Barricading our borders and employing military solutions to the conflicts projected to arise are destined to fail us. Instead, we need to proactively seek solutions across borders to address environmental and social challenges, strengthen civil society, and foster international collaboration.
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Located in Costa Rica, this university was established under UN mandate to promote best practices in conflict prevention and mitigation. The Community Tool Box also plans to develop materials with guidance on climate change. Challenges and Questions for Reflection. Let us first consider some of the challenges to peace-building in our communities. Below are some that can easily take root. Think about what you have encountered personally and in your communities. What have you found that worked to address those challenges? Looking at others as primarily a source of harm.
Being insular, without risking or reaching out to others. Confusing adherence to one's own beliefs and faith with a call to be intolerant of others who have different beliefs and practices. Is the letter or the spirit of the faith teachings most important? Confusing retribution with justice. Not looking for connections among peoples. Eisenhower, is a real and growing threat to peace. Military expenditures continue to top those for all other sectors in the United States and many other nations.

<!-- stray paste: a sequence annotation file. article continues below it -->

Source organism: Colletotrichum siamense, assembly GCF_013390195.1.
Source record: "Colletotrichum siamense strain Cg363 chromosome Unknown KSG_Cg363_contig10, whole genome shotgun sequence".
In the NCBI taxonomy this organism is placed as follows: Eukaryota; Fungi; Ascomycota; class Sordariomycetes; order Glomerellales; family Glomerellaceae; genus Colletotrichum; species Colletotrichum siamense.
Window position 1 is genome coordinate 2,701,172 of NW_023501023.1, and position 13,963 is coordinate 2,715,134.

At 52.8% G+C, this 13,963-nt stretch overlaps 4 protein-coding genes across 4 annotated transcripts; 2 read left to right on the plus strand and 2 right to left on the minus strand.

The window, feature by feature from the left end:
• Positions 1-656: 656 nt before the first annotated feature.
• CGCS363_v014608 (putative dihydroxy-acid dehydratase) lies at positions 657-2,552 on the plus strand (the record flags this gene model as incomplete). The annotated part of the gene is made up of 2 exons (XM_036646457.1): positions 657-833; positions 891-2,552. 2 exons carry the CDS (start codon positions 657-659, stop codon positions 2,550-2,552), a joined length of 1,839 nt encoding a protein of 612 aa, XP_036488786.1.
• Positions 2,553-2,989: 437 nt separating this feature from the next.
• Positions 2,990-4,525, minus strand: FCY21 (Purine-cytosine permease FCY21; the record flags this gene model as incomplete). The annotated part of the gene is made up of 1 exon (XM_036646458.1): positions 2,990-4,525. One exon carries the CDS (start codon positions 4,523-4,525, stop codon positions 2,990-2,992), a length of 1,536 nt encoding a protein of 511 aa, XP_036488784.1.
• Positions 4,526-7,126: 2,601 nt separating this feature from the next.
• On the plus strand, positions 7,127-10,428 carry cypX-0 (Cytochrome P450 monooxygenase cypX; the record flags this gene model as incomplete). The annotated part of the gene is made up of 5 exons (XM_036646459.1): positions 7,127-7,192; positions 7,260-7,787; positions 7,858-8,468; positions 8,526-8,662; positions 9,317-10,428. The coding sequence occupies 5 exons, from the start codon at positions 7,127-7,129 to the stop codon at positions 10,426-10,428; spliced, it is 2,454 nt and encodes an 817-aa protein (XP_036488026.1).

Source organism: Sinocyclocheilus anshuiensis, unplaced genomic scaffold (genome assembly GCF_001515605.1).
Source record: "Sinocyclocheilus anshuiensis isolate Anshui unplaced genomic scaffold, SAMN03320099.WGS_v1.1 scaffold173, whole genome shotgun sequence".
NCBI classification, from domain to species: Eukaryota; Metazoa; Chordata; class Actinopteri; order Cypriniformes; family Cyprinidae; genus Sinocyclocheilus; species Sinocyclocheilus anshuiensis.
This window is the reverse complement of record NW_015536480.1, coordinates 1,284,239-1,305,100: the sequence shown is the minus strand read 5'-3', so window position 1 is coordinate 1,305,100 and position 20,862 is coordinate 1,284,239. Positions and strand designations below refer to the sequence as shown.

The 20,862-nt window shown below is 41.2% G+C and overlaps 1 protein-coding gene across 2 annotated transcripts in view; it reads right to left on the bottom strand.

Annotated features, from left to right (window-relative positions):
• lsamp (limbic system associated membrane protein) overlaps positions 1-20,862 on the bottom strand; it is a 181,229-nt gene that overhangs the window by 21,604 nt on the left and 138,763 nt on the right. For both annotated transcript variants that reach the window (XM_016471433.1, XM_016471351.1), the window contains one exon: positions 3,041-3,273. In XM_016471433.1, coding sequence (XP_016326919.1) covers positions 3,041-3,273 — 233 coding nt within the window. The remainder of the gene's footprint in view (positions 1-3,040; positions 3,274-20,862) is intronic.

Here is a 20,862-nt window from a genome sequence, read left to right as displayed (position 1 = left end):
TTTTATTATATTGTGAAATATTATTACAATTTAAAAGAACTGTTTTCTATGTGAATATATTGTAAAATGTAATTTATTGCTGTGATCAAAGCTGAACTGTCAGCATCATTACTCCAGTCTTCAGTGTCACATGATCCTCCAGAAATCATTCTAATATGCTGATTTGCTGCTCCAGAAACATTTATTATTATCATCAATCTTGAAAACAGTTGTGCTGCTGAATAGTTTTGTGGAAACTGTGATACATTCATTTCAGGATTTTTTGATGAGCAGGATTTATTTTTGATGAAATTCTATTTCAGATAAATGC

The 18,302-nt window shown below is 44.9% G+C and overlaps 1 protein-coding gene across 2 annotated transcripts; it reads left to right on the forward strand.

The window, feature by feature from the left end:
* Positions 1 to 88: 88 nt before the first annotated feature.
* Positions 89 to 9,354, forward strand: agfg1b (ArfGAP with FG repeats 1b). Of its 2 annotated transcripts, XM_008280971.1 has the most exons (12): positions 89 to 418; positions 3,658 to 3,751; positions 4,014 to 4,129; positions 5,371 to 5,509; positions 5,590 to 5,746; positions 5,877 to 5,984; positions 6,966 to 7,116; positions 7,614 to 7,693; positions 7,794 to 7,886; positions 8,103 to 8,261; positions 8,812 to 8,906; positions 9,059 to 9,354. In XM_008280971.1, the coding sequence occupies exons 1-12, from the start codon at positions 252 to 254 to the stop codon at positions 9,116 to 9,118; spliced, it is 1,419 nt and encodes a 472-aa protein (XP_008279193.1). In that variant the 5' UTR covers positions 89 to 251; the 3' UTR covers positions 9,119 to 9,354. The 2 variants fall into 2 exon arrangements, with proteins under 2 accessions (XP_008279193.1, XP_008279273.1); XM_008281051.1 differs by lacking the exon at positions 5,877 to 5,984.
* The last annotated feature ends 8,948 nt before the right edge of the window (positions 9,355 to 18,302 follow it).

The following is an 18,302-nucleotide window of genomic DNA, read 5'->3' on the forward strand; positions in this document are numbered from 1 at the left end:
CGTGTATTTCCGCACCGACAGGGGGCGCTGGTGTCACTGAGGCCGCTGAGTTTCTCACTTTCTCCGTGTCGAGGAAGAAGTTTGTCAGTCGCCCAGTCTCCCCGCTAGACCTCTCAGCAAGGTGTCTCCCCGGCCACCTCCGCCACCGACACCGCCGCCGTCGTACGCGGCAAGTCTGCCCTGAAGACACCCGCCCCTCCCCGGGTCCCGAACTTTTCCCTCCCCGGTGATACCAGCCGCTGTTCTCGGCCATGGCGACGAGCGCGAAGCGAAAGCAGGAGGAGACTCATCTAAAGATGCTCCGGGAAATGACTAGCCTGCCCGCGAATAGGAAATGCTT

As he left office in , President Eisenhower, also a general who witnessed the war machine from the deepest inner circles, warned:. We must guard against the acquisition of unwarranted influence, whether sought or unsought, by the military industrial complex. The potential for the disastrous rise of misplaced power exists and will persist.
We must never let the weight of this combination endanger our liberties or democratic processes. We should take nothing for granted. Only an alert and knowledgeable citizenry can compel the proper meshing of the huge industrial and military machinery of defense with our peaceful methods and goals, so that security and liberty may prosper together Look around and see who is at the table — whether it is your table at home, or the tables you belong to at work, school, faith-based organizations, governmental, or other settings.
While many peace-building strategies have been discussed, on an individual level much of the work of promoting peace comes down to focusing on the following:. In our media and entertainment, as well as in our political spheres, we are surrounded by those who emphasize sensationalism and violence. It can lead us to throw up our hands and say that nothing can be done in such a world. Yet, returning to the beginning of this section, listen instead to the voices of peace, from the youth in Afghanistan to those in each of our own communities.